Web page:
HLD, v. 33, n. 7 (July 2005)
Ohio Appeals Court Finds Evidence Supports Revocation Of Physician's
An Ohio appeals court recently affirmed a
permanent medical license revocation, finding that the Ohio State Medical
Board's findings and conclusions were supported by the evidence.
The Ohio State Medical Board
notified Glenda Dahlquist, M.D., a pain management specialist, of its intention
to initiate disciplinary proceedings against her due to her care of sixteen
patients, which the board alleged fell below the standard of care. The board
also alleged that Dahlquist failed to use reasonable care in the administration
of drugs and failed to employ reasonable scientific methods in the selection of
drugs for treatment.
requested a hearing at the conclusion of which the hearing examiner issued an
exhaustive report containing a patient-by-patient account of the facts. The
hearing examiner concluded that Dahlquist "prescribed medications in types,
amounts, and combinations that were inappropriate" and recommended permanent revocation
of Dahlquist's medical license. Dahlquist objected and the board convened to
consider the matter. The board amended the report to allow Dahlquist thirty
days to wind down her practice before her license would be revoked. Dahlquist
appealed and the trial court affirmed the order. Dahlquist again appealed.
The Ohio Court of Appeals,
Tenth District, affirmed. Dahlquist first argued that the court abused its
discretion in finding that a discussion between one of the state's expert
witnesses and a board member was privileged. The appeals court found that
Dahlquist was able to cross examine the witness extensively and had not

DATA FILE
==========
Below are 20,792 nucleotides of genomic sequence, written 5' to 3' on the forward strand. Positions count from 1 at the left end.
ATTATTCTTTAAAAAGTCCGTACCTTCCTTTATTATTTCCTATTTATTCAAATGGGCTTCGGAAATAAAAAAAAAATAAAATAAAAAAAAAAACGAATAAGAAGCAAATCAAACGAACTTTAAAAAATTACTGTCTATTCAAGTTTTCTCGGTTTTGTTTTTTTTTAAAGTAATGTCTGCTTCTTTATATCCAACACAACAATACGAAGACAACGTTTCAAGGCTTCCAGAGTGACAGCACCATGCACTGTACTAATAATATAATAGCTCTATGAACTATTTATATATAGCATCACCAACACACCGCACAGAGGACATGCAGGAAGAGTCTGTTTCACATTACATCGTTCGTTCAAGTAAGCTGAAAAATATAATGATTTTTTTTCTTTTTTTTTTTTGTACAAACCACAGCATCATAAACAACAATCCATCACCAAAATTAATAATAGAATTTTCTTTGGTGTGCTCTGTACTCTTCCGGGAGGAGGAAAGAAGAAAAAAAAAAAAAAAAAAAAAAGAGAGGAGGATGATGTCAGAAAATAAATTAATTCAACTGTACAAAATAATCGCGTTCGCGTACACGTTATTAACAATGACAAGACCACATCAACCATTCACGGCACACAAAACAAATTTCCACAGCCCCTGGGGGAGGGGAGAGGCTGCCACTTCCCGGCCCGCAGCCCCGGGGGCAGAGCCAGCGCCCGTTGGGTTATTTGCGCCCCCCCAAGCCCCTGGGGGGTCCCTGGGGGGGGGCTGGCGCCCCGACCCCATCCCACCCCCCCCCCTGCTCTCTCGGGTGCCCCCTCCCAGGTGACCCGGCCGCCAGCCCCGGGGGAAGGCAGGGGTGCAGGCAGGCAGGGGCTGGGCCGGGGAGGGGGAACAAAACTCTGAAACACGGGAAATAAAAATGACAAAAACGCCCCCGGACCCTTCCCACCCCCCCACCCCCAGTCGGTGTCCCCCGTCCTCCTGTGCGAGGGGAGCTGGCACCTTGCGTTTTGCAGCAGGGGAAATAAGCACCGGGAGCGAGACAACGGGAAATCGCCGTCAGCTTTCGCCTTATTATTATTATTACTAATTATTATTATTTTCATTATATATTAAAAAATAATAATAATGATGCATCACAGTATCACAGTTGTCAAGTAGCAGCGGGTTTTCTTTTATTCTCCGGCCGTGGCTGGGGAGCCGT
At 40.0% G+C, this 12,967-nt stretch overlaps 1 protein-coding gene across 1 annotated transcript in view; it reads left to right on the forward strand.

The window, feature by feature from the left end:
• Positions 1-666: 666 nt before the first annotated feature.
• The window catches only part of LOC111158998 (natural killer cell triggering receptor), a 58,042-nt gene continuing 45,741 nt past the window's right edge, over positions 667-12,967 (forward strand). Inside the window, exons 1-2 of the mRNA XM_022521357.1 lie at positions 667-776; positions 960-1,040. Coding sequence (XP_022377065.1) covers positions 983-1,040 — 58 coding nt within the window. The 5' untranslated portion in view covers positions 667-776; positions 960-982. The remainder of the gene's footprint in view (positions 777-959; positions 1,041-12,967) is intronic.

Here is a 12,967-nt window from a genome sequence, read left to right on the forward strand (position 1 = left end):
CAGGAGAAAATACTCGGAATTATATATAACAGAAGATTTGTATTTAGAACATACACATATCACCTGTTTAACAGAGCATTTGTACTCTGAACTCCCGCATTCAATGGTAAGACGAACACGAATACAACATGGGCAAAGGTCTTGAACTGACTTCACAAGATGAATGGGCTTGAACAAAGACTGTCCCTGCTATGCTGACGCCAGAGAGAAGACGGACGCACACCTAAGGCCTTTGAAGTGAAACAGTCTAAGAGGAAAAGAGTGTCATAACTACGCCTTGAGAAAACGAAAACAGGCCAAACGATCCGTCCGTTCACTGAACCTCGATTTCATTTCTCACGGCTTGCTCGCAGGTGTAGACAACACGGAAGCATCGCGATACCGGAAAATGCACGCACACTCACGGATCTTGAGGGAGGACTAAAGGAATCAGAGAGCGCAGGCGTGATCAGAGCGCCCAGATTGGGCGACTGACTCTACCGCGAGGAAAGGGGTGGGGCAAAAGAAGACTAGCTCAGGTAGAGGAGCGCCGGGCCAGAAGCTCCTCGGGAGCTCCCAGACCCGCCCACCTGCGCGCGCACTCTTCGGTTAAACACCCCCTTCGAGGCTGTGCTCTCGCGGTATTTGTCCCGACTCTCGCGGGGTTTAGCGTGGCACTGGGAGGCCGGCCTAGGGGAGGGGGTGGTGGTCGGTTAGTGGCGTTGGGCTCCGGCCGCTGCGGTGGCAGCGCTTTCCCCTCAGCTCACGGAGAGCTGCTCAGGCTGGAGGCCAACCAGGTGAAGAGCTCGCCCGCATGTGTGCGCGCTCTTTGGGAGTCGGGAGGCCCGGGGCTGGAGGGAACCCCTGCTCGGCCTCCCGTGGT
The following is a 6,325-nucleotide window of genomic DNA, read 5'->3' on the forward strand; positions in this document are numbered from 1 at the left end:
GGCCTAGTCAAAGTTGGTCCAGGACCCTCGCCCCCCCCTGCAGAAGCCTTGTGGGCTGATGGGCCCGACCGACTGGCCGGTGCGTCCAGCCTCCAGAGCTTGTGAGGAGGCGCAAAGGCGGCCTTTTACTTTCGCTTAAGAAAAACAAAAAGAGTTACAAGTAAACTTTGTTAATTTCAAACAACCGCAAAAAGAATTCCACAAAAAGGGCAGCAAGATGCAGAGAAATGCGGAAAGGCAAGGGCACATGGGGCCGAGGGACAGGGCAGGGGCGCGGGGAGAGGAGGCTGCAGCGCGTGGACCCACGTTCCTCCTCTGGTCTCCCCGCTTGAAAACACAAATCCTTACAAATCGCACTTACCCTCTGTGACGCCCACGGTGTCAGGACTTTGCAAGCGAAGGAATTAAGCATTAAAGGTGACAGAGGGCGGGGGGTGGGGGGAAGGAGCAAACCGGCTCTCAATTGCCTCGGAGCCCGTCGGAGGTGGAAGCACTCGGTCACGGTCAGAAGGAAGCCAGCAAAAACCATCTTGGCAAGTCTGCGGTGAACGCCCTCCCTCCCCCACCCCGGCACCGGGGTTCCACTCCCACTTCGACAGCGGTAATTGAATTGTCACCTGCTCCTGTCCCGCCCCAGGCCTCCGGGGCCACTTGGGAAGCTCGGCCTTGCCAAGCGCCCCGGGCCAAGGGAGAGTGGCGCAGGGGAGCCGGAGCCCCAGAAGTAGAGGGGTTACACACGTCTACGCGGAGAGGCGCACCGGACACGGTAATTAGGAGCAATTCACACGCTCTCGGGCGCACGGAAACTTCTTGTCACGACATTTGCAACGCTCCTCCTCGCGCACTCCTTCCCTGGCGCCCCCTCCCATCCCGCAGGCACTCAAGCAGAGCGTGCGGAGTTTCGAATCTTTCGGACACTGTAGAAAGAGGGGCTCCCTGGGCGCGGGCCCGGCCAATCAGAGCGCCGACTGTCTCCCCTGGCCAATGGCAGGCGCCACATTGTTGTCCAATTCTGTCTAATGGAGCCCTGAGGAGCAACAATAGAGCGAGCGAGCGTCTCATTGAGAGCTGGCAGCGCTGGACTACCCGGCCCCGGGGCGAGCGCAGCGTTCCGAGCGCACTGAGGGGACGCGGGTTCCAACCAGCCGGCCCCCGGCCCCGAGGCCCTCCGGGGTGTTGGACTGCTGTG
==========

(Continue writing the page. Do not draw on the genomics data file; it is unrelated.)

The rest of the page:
demonstrated that she was prejudiced in any way by the court's ruling.
next argued that she was denied due process because the state's expert witness
based his testimony on the standard of medical care generally rather than the
specific standard for treating patients with intractable pain. The appeals
court found, however, that the board members posses specialized knowledge and
are capable of "interpreting the technical requirements of the medical
profession and determining whether a physician's conduct falls below the
minimal standard of care." The appeals court found the board reviewed all
evidence presented and reached a conclusion supported by that evidence.
court upheld the board's determination that Dahlquist was not amenable to
reeducation. Although Dahlquist pointed to changes she had made in her practice
to benefit patients, the board's conclusion that her violations were so severe
that she could not be rehabilitated was supported by the evidence, the appeals
Dahlquist v. Ohio
State Med. Bd., No.
04AP-811 (Ohio Ct. App. May 10, 2005). To read the case, go to http://www.sconet.state.oh.us/rod/newpdf/10/2005/2005-ohio-2298.pdf